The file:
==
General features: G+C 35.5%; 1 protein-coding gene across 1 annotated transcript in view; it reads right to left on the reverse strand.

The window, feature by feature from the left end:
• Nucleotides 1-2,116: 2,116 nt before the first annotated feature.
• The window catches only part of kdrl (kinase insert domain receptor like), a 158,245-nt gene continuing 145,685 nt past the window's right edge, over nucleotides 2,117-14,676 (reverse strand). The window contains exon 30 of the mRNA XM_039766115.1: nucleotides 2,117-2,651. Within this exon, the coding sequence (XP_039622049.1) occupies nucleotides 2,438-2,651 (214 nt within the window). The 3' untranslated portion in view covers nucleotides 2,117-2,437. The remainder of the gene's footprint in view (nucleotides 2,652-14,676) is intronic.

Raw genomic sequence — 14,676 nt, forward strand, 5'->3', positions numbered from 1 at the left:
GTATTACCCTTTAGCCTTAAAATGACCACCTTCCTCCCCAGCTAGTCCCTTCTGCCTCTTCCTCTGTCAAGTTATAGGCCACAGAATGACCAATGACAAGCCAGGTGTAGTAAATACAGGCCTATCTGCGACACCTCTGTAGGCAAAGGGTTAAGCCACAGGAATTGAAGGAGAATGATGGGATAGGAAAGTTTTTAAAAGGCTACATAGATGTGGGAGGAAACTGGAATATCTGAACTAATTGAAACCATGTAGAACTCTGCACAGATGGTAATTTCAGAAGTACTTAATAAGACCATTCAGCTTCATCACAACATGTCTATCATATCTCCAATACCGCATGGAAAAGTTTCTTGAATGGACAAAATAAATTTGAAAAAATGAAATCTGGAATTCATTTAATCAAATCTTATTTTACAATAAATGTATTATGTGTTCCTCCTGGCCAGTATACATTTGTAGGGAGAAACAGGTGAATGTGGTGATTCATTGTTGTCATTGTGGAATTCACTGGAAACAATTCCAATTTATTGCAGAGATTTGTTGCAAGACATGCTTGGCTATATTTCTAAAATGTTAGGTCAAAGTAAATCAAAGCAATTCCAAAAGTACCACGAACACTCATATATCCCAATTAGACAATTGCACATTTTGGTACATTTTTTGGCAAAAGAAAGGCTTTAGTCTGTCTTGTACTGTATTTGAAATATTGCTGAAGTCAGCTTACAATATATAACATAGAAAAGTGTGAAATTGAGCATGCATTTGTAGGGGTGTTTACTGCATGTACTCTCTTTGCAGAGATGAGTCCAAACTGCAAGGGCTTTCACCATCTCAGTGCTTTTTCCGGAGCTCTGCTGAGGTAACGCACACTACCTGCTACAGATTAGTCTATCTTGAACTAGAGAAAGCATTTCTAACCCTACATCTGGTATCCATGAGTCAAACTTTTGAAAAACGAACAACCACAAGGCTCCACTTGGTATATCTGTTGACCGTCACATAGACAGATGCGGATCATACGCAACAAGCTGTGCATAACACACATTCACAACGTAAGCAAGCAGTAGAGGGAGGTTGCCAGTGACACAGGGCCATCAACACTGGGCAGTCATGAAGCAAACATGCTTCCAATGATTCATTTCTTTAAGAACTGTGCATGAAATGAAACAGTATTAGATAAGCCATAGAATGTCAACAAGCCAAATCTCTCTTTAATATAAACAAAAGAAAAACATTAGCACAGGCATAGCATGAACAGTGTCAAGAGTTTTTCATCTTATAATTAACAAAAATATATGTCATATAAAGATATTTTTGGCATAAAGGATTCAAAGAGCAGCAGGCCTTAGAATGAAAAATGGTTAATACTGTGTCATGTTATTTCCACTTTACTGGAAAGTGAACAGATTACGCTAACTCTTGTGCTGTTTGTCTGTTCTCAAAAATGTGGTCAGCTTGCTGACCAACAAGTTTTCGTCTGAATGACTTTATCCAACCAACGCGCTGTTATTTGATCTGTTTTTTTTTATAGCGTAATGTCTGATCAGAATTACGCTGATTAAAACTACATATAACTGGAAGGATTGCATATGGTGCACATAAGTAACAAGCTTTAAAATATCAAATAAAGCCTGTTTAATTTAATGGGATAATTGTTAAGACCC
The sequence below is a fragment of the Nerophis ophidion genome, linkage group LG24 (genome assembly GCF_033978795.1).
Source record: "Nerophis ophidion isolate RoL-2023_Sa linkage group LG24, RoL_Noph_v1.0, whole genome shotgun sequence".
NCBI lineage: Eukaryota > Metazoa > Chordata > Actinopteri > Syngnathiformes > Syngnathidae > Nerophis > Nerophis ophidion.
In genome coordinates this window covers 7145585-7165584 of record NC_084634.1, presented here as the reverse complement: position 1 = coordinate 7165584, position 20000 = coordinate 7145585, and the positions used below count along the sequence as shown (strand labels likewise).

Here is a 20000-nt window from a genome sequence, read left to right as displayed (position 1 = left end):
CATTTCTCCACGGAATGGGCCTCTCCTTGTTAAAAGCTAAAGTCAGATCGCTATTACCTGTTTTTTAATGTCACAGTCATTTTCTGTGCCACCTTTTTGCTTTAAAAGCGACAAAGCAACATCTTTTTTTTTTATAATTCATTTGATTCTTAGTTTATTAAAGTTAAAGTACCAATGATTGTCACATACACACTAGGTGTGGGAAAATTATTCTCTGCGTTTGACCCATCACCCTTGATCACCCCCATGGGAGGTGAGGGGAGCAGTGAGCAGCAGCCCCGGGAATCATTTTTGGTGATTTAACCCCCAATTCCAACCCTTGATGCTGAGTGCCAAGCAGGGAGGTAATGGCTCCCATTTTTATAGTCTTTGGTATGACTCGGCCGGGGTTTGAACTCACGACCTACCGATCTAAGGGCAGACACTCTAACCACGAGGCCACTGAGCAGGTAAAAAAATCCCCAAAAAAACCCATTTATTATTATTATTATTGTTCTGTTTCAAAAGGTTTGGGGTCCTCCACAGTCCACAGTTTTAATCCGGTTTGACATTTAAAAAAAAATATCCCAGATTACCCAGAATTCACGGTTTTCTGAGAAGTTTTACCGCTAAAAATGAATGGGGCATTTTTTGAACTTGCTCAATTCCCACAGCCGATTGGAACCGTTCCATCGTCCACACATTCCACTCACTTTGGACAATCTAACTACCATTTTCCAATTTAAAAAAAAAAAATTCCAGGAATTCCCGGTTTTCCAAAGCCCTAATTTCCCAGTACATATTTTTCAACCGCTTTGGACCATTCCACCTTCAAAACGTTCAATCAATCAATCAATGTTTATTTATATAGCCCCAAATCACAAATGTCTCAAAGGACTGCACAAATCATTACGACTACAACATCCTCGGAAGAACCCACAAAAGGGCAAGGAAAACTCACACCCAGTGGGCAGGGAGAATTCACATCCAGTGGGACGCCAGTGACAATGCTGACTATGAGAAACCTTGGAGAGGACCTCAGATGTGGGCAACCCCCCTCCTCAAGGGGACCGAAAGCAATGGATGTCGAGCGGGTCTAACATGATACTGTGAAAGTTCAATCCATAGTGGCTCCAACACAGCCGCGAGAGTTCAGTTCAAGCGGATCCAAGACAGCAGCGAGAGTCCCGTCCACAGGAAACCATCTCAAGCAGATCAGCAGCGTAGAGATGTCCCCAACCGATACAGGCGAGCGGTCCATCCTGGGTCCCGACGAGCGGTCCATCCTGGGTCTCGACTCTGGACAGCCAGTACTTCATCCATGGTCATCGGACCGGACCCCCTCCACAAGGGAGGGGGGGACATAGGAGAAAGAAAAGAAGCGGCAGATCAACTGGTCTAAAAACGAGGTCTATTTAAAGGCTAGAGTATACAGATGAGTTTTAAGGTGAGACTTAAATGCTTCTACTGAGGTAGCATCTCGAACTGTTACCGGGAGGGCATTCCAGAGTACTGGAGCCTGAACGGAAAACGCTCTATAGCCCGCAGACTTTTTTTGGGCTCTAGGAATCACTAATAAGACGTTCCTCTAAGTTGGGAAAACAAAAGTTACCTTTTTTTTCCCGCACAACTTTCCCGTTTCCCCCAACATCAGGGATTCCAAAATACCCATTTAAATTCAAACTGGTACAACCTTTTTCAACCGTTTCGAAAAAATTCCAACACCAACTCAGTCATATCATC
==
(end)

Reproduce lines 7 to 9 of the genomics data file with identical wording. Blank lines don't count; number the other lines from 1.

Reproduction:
The sequence below is a fragment of the Nerophis ophidion genome, linkage group LG24 (genome assembly GCF_033978795.1).
Source record: "Nerophis ophidion isolate RoL-2023_Sa linkage group LG24, RoL_Noph_v1.0, whole genome shotgun sequence".
NCBI lineage: Eukaryota > Metazoa > Chordata > Actinopteri > Syngnathiformes > Syngnathidae > Nerophis > Nerophis ophidion.